A person I’ve been close to for many years is going through the dying process. It has been slow and painful; at times evoking one of the most beautiful and poignant musical pieces I’ve ever encountered. It is “Agnus Dei” by Samuel Barber, a choral version of his beloved and well-known “Adagio for Strings.” The text is from the Latin mass and includes the phrase, “Have mercy on us.”
Now, mercifully, there is an end in sight for my loved one, but for those she leaves behind, the grief is palpable—at times dull and weighty, at others raw and biting, and frequently overwhelming.
Those who have gone or are going through the grieving process know how often all of our psychic resources are consumed with just getting through another day. It can feel like there is no room for creativity—only emptiness. But grieving presents an opportunity for both creativity and renewal; just as we have been changed by the relationship with our loved one, we will also be changed by the process of navigating through grief.
The weight of grief often feels like being imprisoned. One might wonder whether the pain will ever cease, and sometimes the restoration to function fully and enjoy life can seem far away. I imagine that it’s much like the feeling of a condemned prisoner.
I am reminded of the struggle of Viktor Frankl, an Austrian psychiatrist who founded the discipline of logotherapy (a therapy based on existentialism—not the nihilist variety of much existentialist literature, but one founded in hope and understanding of the power of the individual to find meaning in suffering).
Later, Frankl wrote a small, but powerful, book, titled Man’s Search for Meaning, in which he outlined his struggle and how—through the power of visualization—he triumphed over despair. Part one is devoted to sharing his personal story with the reader, and the second part discusses the essential questions that form the basis of logotherapy: “What is the meaning of this experience for me?” and “How can I have hope for the future?”
Frankl believed that the process of finding answers to these questions would provide a foundation for coping with adversity and a path toward living a more full and fruitful life. This allows for a person to be changed by the experience of their journey. A person can reinvent an understanding of both the journey’s significance and of personal capacity and strength.
Herein lies the connection between grief and creativity. Working through the meaning of the loss creates not only a new self-concept, but also a new worldview.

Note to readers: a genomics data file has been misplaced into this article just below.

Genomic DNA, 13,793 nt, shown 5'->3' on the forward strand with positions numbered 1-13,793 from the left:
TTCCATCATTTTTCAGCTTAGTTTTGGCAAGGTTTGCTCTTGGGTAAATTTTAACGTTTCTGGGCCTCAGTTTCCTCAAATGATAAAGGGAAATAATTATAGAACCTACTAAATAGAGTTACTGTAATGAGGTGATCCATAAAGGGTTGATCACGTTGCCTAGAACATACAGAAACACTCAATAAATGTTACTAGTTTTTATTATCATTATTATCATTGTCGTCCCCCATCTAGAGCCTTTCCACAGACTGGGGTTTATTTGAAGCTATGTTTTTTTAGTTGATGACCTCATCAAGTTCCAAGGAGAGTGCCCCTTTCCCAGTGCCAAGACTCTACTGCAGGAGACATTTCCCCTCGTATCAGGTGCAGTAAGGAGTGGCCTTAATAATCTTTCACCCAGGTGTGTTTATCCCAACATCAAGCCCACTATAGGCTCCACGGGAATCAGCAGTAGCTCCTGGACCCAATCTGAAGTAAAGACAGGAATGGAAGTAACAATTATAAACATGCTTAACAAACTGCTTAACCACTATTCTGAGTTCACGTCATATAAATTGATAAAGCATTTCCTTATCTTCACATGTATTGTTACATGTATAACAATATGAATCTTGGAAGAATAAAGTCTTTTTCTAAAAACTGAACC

I often utilize logotherapy in my sessions with people who are dealing with painful issues related to death and dying, grief and loss, adjustment to illness and disability, and caregiver stress. Utilizing the core questions involved in the re-creation of one’s understanding of suffering and the meaning of life has often been equally helpful to those who believe in an afterlife or a higher purpose and those whose envision our mortal life as finite with no overarching meaning. Although I believe this work is difficult to do without the help of a trained professional, merely asking the questions—such as “What does this mean to me?”, “How am I changed by this experience?”, and “How can I go on?”—sets the framework for conceptualizing a beginning, middle, and ultimate ending to the grief process.
If you are finding it difficult to cope with your own losses, perhaps seeking help from an experienced grief counselor who will be present for you, listen, ask the right questions, and guide you through the grief process would be useful. By all means, reach out to others in your support system. Remember that humans have great capacity for resilience, and the process of developing, recognizing, utilizing, and celebrating that resilience is a highly creative one.
It’s OK to be fully present with our sense of loss, but we should try not to lose sight of the promise of change or the expectation of renewal. You can see your way through this loss, and you may be re-created in a way that is most unexpected.
- Frankl, V. (2006). Man’s search for meaning. Boston: Beacon Press.
© Copyright 2011 by Suellen Fagin-Allen, JD, LMHC, PA. All Rights Reserved. Permission to publish granted to GoodTherapy.org.
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